When I was 38 weeks pregnant, we learned something was wrong with our baby. I was quickly admitted to the hospital and two days later, Steve and I held our first son, David.  He was 4 lbs, 2 oz and had only had two fingers on his left hand. We were told he had a rare genetic disorder called Cornelia de Lange Syndrome This wasn’t the baby I dreamed about. The beautiful life I had planned was slipping through my fingers. I imagined years filled with doctor visits and wheelchairs and feeding tubes. We loved David dearly, but in those first days, I couldn’t imagine beauty as part of our story. The pain of losing the baby we expected combined with navigating David’s physical needs was almost unbearable.
I was fully aware for the first time in my life that I was not in control. I began to understand I had never been in control.
I worried a lot less about finding the right lipstick and spent that energy taking care of our new baby.
I wasn’t as concerned about having the perfect home. Instead I focused on rare quiet moments with my husband while our baby was sleeping.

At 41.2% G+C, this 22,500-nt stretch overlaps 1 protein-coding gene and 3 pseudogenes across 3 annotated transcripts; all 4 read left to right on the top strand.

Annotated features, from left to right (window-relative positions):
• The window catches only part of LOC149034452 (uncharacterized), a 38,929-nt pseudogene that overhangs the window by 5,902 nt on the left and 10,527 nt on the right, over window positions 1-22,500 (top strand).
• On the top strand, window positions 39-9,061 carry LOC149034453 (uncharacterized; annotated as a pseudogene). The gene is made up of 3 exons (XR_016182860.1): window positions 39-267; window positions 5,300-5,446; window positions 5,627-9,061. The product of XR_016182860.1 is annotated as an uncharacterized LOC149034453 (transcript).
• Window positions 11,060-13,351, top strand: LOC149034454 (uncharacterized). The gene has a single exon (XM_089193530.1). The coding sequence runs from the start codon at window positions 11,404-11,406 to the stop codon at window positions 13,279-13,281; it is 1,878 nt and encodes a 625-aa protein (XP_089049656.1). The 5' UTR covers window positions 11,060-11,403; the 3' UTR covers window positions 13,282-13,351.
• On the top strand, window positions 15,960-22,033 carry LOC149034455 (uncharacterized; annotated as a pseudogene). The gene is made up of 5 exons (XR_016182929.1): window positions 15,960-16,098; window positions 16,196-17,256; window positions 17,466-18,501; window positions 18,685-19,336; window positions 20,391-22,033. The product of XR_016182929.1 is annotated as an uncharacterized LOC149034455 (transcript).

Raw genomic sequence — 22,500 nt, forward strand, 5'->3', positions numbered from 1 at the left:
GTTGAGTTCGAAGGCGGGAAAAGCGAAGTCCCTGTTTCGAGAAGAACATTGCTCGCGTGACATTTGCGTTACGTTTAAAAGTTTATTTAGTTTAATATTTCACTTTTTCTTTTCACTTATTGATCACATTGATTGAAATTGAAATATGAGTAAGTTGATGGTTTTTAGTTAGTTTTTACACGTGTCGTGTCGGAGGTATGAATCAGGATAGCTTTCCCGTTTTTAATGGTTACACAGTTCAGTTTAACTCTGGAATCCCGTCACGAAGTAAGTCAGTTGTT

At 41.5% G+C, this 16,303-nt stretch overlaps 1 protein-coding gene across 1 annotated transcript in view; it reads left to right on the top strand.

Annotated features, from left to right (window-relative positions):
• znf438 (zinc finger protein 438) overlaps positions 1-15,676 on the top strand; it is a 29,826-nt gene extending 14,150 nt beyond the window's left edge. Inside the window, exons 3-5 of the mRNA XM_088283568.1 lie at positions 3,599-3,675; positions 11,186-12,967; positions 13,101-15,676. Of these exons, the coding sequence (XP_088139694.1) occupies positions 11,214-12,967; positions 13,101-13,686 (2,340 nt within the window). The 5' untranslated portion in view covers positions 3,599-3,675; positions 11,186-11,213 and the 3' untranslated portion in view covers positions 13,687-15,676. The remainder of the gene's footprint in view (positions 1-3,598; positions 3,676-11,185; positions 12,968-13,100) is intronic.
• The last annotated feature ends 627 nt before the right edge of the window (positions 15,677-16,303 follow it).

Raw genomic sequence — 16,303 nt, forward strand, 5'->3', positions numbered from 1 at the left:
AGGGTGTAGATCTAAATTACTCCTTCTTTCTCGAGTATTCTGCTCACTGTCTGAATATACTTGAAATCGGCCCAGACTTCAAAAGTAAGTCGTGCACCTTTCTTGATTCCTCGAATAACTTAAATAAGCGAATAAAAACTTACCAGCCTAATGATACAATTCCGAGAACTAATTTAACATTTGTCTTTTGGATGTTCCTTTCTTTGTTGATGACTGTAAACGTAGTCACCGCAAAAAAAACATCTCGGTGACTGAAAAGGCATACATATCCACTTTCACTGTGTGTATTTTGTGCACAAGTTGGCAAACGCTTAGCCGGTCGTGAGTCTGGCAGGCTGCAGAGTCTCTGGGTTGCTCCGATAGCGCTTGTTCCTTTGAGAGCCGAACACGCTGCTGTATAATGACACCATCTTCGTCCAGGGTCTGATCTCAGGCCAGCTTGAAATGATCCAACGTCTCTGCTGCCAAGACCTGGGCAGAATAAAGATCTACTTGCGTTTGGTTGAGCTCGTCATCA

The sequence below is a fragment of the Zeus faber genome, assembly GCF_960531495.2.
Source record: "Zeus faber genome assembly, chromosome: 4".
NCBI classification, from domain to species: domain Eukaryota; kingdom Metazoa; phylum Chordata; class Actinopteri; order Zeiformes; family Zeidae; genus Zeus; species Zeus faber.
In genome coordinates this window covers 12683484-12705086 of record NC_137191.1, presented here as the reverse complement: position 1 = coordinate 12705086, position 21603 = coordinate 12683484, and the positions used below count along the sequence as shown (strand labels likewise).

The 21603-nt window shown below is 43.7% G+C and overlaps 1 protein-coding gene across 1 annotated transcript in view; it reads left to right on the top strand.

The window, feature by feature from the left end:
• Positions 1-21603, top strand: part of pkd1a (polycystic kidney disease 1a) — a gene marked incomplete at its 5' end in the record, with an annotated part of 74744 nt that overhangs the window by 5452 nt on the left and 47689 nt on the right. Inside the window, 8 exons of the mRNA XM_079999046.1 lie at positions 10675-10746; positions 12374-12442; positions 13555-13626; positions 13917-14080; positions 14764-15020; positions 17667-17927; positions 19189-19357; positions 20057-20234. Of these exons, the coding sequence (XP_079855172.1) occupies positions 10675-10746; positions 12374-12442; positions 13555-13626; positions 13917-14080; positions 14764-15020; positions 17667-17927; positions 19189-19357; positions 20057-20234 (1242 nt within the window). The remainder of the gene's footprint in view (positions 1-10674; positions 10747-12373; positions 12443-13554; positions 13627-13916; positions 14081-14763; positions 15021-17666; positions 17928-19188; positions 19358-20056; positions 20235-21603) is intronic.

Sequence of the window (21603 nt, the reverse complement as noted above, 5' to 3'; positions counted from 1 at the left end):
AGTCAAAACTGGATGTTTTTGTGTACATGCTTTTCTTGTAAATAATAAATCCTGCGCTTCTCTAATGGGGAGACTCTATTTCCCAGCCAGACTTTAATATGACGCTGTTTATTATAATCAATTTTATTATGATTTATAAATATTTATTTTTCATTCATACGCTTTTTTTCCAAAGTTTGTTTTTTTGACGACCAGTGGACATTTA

When David was ten weeks old he smiled for the first time. His smile was like glue healing the cracks in my broken heart.
It was beautiful.
When he was three months old he laughed for the first time. It was a rolling giggle and it was the most incredible sound we had ever heard. Steve and I looked at each other with unbridled joy.
It was beautiful.
When David was eighteen months old, his brother Matthias was born. We were relieved to meet our healthy, happy baby. Matthias balanced out our family. He was exactly what we needed.
Steve and I had two boys.
They were beautiful.
We bought our first house and filled it with thrifted furniture we sanded and painted.
It was beautiful.
Money was tight those first years. We paid our bills every month but had little left over for fun.
Sometimes we would splurge and go to Dairy Queen for chili cheese dogs. I treasure those memories with the four of us sitting in the booth at DQ.
It was beautiful.